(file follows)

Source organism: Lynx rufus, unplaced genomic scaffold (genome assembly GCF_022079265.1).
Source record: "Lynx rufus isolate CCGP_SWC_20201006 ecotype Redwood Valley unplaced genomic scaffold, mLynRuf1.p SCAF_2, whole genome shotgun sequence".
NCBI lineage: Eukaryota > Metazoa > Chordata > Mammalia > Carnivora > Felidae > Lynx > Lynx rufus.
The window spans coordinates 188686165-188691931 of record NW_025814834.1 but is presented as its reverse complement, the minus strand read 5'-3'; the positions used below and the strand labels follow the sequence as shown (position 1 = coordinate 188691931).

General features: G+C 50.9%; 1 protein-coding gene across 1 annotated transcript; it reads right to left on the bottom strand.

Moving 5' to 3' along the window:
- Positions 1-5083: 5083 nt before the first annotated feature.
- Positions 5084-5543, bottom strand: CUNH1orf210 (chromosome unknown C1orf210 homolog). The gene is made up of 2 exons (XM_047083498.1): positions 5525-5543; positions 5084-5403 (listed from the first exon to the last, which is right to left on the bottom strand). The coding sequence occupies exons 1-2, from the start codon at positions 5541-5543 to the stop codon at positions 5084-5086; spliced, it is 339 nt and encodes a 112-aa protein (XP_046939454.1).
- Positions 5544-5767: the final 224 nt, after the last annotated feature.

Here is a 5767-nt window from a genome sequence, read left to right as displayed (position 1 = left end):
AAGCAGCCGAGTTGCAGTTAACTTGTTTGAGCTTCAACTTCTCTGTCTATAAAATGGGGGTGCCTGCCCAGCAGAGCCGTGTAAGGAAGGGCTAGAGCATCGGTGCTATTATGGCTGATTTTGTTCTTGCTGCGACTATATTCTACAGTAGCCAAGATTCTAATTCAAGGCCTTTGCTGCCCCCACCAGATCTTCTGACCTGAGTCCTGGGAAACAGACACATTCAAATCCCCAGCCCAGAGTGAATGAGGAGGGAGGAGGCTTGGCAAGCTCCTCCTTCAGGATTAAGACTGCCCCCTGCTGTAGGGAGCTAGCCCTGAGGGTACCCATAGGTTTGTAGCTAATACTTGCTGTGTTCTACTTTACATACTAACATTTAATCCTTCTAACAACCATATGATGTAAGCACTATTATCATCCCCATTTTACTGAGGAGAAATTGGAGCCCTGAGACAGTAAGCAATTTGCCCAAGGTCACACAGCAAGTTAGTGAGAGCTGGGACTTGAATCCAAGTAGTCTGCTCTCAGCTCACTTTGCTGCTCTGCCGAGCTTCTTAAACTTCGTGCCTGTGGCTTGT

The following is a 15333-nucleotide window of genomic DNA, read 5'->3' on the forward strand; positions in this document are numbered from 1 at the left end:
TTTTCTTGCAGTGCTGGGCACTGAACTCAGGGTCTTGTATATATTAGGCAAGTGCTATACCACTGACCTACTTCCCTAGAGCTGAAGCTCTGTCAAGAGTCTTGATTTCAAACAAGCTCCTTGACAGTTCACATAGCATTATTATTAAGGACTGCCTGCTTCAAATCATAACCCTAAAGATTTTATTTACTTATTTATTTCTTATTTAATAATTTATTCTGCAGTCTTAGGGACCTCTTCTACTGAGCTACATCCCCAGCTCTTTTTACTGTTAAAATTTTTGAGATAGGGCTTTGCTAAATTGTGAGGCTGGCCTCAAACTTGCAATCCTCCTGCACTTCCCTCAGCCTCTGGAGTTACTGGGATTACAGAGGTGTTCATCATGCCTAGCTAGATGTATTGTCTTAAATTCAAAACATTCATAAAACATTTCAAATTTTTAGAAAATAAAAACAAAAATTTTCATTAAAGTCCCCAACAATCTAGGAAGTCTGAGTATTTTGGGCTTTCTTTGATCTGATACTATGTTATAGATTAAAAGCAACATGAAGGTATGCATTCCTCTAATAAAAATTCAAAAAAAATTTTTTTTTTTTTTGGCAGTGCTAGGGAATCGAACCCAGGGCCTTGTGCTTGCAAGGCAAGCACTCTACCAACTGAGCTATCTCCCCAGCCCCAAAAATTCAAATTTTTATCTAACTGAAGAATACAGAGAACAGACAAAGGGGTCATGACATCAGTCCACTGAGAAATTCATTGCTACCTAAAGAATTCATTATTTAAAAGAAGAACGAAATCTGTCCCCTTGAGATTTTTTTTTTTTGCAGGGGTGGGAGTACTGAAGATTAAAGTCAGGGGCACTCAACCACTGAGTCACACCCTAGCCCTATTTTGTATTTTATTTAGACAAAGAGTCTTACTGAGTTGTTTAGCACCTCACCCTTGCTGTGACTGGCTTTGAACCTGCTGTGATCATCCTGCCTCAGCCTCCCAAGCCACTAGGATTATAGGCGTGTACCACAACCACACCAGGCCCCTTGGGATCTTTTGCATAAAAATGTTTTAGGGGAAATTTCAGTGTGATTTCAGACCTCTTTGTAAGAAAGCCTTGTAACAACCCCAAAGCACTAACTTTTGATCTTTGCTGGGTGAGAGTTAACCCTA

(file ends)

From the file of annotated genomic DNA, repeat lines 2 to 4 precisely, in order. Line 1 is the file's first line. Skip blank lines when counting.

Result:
Source record: "Lynx rufus isolate CCGP_SWC_20201006 ecotype Redwood Valley unplaced genomic scaffold, mLynRuf1.p SCAF_2, whole genome shotgun sequence".
NCBI lineage: Eukaryota > Metazoa > Chordata > Mammalia > Carnivora > Felidae > Lynx > Lynx rufus.
The window spans coordinates 188686165-188691931 of record NW_025814834.1 but is presented as its reverse complement, the minus strand read 5'-3'; the positions used below and the strand labels follow the sequence as shown (position 1 = coordinate 188691931).